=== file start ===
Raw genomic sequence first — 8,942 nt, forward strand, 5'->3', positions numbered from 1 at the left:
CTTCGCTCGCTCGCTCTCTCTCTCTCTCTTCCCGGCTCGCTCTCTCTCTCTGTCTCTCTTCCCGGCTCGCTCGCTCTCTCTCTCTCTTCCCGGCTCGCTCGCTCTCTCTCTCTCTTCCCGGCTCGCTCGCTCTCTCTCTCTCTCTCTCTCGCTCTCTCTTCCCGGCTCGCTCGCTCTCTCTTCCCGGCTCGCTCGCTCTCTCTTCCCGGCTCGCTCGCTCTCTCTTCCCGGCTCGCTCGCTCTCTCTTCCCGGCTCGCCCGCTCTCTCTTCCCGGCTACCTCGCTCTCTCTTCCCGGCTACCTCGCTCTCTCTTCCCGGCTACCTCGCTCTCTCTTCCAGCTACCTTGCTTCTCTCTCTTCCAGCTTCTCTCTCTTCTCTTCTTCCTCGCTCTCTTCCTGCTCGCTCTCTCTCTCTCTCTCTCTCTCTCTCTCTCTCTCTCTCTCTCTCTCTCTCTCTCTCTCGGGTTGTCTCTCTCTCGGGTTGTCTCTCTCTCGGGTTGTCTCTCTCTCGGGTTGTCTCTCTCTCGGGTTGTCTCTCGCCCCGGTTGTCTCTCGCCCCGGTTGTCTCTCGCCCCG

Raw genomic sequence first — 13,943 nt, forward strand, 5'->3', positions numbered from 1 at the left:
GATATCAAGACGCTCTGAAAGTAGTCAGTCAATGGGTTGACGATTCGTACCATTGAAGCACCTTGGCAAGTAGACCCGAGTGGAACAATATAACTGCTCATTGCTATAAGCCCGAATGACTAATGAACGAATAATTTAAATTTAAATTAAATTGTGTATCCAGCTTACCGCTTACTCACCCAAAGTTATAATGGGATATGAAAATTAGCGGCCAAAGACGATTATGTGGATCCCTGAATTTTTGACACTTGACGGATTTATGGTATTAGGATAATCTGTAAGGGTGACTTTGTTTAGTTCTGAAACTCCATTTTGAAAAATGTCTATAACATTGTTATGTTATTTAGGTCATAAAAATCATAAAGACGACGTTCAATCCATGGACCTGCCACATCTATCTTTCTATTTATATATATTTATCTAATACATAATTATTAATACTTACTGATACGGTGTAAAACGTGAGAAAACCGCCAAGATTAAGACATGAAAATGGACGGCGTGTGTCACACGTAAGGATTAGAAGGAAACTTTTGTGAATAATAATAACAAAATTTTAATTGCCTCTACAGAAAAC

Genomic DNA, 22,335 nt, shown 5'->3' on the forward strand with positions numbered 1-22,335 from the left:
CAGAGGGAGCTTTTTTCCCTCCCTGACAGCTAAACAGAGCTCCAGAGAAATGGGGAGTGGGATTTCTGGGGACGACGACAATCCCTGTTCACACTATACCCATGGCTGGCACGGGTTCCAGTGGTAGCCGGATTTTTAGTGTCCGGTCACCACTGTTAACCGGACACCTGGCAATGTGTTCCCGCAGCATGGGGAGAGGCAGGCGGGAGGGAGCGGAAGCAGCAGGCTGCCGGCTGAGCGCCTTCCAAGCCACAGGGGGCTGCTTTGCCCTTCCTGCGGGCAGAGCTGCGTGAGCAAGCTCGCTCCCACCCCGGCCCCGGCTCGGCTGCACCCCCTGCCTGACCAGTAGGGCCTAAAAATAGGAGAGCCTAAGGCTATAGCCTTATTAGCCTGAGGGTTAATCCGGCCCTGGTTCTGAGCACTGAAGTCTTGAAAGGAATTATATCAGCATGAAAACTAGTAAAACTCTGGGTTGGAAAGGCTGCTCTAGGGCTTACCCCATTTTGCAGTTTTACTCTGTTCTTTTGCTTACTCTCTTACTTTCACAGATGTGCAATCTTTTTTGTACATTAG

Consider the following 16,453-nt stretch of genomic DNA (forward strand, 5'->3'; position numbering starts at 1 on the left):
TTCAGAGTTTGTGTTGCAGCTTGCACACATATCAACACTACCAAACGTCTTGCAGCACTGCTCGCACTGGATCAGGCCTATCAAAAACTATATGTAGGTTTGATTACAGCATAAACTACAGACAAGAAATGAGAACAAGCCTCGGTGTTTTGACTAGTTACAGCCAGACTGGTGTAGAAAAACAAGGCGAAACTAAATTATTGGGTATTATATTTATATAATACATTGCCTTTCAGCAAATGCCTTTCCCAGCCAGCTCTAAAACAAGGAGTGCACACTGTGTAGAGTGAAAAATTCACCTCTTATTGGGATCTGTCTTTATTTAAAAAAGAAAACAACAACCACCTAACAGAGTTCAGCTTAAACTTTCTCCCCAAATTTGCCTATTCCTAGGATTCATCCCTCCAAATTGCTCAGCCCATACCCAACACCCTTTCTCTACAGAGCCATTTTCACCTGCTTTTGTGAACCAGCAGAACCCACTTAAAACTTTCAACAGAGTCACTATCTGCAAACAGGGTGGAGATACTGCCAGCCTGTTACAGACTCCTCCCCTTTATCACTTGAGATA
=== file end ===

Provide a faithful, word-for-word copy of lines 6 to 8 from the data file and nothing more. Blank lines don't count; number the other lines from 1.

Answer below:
CAGAGGGAGCTTTTTTCCCTCCCTGACAGCTAAACAGAGCTCCAGAGAAATGGGGAGTGGGATTTCTGGGGACGACGACAATCCCTGTTCACACTATACCCATGGCTGGCACGGGTTCCAGTGGTAGCCGGATTTTTAGTGTCCGGTCACCACTGTTAACCGGACACCTGGCAATGTGTTCCCGCAGCATGGGGAGAGGCAGGCGGGAGGGAGCGGAAGCAGCAGGCTGCCGGCTGAGCGCCTTCCAAGCCACAGGGGGCTGCTTTGCCCTTCCTGCGGGCAGAGCTGCGTGAGCAAGCTCGCTCCCACCCCGGCCCCGGCTCGGCTGCACCCCCTGCCTGACCAGTAGGGCCTAAAAATAGGAGAGCCTAAGGCTATAGCCTTATTAGCCTGAGGGTTAATCCGGCCCTGGTTCTGAGCACTGAAGTCTTGAAAGGAATTATATCAGCATGAAAACTAGTAAAACTCTGGGTTGGAAAGGCTGCTCTAGGGCTTACCCCATTTTGCAGTTTTACTCTGTTCTTTTGCTTACTCTCTTACTTTCACAGATGTGCAATCTTTTTTGTACATTAG

Consider the following 16,453-nt stretch of genomic DNA (forward strand, 5'->3'; position numbering starts at 1 on the left):
TTCAGAGTTTGTGTTGCAGCTTGCACACATATCAACACTACCAAACGTCTTGCAGCACTGCTCGCACTGGATCAGGCCTATCAAAAACTATATGTAGGTTTGATTACAGCATAAACTACAGACAAGAAATGAGAACAAGCCTCGGTGTTTTGACTAGTTACAGCCAGACTGGTGTAGAAAAACAAGGCGAAACTAAATTATTGGGTATTATATTTATATAATACATTGCCTTTCAGCAAATGCCTTTCCCAGCCAGCTCTAAAACAAGGAGTGCACACTGTGTAGAGTGAAAAATTCACCTCTTATTGGGATCTGTCTTTATTTAAAAAAGAAAACAACAACCACCTAACAGAGTTCAGCTTAAACTTTCTCCCCAAATTTGCCTATTCCTAGGATTCATCCCTCCAAATTGCTCAGCCCATACCCAACACCCTTTCTCTACAGAGCCATTTTCACCTGCTTTTGTGAACCAGCAGAACCCACTTAAAACTTTCAACAGAGTCACTATCTGCAAACAGGGTGGAGATACTGCCAGCCTGTTACAGACTCCTCCCCTTTATCACTTGAGATA